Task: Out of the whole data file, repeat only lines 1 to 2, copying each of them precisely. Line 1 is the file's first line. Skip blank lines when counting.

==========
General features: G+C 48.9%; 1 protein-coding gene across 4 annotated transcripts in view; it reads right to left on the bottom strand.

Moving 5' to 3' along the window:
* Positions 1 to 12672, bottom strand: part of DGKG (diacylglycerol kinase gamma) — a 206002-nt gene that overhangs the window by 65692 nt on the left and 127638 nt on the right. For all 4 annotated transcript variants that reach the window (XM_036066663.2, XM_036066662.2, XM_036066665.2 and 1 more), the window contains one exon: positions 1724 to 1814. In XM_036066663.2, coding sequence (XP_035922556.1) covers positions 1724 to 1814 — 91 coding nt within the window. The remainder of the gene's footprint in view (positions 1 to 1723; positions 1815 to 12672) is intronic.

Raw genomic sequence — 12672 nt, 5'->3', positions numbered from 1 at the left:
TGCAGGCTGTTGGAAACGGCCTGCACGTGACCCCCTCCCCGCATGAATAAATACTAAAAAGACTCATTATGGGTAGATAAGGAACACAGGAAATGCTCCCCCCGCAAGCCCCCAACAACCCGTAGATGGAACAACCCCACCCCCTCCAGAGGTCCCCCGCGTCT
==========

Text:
General features: G+C 48.9%; 1 protein-coding gene across 4 annotated transcripts in view; it reads right to left on the bottom strand.

Moving 5' to 3' along the window: